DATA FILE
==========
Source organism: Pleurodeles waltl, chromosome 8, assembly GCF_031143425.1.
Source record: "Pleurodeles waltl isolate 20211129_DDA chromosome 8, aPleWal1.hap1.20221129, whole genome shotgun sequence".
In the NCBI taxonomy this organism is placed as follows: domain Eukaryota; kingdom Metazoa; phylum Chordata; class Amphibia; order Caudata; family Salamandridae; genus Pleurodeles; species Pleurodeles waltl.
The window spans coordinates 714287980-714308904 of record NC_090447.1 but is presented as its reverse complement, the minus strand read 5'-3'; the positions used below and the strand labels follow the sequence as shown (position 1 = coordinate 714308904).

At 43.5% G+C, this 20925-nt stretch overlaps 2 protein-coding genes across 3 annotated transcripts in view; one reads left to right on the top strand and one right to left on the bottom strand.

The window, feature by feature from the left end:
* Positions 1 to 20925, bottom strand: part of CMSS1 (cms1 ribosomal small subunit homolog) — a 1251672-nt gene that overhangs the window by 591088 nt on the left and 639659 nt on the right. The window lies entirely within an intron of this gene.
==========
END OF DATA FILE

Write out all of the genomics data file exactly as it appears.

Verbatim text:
Source organism: Pleurodeles waltl, chromosome 8, assembly GCF_031143425.1.
Source record: "Pleurodeles waltl isolate 20211129_DDA chromosome 8, aPleWal1.hap1.20221129, whole genome shotgun sequence".
In the NCBI taxonomy this organism is placed as follows: domain Eukaryota; kingdom Metazoa; phylum Chordata; class Amphibia; order Caudata; family Salamandridae; genus Pleurodeles; species Pleurodeles waltl.
The window spans coordinates 714287980-714308904 of record NC_090447.1 but is presented as its reverse complement, the minus strand read 5'-3'; the positions used below and the strand labels follow the sequence as shown (position 1 = coordinate 714308904).

At 43.5% G+C, this 20925-nt stretch overlaps 2 protein-coding genes across 3 annotated transcripts in view; one reads left to right on the top strand and one right to left on the bottom strand.

The window, feature by feature from the left end:
* Positions 1 to 20925, bottom strand: part of CMSS1 (cms1 ribosomal small subunit homolog) — a 1251672-nt gene that overhangs the window by 591088 nt on the left and 639659 nt on the right. The window lies entirely within an intron of this gene.